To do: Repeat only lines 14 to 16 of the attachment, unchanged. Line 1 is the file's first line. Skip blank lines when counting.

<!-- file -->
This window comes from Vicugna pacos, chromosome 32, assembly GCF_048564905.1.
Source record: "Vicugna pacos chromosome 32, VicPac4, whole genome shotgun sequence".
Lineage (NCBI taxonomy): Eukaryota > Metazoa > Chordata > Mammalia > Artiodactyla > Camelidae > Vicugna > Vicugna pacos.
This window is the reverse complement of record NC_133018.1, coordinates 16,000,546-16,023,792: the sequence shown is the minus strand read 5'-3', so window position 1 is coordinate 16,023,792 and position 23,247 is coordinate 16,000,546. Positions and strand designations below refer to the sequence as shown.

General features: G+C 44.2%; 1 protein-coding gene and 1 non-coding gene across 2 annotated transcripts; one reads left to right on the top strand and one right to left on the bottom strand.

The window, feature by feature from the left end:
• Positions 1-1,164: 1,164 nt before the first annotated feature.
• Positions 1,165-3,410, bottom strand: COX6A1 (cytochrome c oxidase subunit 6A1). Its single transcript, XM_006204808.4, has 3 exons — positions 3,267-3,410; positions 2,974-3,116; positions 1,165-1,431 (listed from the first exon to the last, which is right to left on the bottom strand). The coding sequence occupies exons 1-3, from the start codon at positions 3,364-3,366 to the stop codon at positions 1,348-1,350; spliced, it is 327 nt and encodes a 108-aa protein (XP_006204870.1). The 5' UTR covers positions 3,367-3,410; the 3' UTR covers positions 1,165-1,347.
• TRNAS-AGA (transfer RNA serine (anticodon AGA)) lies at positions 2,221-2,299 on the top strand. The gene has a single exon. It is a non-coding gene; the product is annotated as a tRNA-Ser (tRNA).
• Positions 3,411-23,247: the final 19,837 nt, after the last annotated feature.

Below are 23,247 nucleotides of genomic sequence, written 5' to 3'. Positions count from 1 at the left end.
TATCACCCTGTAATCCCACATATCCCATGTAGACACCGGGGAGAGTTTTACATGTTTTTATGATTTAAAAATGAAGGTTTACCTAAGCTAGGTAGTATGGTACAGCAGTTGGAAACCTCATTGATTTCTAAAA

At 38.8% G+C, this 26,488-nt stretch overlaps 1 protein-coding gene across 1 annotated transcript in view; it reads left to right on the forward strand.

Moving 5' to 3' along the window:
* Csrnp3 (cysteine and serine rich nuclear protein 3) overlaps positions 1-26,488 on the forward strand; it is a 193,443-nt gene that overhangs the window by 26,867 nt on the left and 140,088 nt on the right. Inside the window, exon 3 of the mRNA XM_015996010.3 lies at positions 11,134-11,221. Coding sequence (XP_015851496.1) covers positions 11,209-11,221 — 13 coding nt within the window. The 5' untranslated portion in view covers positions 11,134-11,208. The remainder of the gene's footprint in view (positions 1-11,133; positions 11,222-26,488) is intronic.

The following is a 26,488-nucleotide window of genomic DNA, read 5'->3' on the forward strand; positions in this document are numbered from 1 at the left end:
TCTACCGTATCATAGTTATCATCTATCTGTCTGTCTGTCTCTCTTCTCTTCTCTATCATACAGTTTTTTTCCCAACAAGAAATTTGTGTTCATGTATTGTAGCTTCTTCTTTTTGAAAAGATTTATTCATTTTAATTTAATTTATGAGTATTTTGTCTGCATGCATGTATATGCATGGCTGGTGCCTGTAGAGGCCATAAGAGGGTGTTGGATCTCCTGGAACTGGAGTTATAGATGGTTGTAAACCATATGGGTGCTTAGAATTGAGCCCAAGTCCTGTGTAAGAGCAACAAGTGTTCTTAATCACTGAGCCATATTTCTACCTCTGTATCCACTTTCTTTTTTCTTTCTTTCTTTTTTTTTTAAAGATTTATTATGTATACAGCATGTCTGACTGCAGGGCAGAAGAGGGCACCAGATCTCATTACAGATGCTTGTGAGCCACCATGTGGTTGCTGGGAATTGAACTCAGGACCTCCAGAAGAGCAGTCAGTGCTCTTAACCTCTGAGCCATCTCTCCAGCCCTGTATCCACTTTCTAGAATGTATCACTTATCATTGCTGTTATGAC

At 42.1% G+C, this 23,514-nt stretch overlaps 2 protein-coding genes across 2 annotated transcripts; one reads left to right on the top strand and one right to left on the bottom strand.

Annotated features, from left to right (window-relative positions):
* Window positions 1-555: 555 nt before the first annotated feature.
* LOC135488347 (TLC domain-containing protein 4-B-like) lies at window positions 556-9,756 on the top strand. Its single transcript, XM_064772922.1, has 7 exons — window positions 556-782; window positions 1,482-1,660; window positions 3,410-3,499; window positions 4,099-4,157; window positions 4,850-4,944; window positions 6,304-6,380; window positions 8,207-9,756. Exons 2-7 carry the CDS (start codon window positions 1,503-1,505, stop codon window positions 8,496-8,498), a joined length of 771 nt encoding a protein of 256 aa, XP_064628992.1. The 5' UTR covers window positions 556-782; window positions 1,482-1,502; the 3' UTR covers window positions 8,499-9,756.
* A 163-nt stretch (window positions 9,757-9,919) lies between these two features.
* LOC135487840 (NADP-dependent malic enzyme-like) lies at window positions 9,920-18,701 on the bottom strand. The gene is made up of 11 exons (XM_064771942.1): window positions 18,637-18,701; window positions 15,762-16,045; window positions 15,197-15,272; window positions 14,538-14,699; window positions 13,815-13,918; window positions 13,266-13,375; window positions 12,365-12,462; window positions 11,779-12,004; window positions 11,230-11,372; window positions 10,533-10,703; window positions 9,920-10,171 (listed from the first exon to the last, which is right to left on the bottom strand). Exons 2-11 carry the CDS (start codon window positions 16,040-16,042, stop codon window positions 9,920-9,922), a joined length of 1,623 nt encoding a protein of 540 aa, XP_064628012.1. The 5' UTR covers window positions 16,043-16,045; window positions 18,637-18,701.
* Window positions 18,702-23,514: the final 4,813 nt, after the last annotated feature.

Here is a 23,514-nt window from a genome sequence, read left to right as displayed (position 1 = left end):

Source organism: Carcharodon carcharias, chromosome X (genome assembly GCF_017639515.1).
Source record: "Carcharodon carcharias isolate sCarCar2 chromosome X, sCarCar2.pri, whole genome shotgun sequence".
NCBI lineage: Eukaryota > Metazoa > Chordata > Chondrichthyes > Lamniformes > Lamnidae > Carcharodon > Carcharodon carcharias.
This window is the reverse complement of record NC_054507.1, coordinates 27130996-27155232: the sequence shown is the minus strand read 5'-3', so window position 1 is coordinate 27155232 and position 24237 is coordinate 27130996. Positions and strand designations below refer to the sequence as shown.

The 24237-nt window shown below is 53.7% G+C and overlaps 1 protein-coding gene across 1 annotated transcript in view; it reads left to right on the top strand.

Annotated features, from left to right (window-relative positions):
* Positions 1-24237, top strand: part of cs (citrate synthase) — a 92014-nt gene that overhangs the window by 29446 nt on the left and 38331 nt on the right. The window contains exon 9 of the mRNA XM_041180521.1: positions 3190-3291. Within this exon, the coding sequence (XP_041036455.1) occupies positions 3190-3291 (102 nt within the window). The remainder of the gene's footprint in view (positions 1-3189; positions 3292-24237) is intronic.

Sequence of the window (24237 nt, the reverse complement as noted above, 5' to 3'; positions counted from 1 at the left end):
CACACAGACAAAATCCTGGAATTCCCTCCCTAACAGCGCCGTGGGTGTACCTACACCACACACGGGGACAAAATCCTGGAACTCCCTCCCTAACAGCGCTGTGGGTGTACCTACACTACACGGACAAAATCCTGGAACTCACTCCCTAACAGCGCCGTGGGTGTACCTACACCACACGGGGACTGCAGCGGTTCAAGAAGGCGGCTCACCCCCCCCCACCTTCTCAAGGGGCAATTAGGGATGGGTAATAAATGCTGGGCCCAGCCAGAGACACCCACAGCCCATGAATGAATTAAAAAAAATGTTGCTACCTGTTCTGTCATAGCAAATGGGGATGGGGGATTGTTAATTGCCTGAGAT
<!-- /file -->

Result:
Moving 5' to 3' along the window:
* Csrnp3 (cysteine and serine rich nuclear protein 3) overlaps positions 1-26,488 on the forward strand; it is a 193,443-nt gene that overhangs the window by 26,867 nt on the left and 140,088 nt on the right. Inside the window, exon 3 of the mRNA XM_015996010.3 lies at positions 11,134-11,221. Coding sequence (XP_015851496.1) covers positions 11,209-11,221 — 13 coding nt within the window. The 5' untranslated portion in view covers positions 11,134-11,208. The remainder of the gene's footprint in view (positions 1-11,133; positions 11,222-26,488) is intronic.

The following is a 26,488-nucleotide window of genomic DNA, read 5'->3' on the forward strand; positions in this document are numbered from 1 at the left end: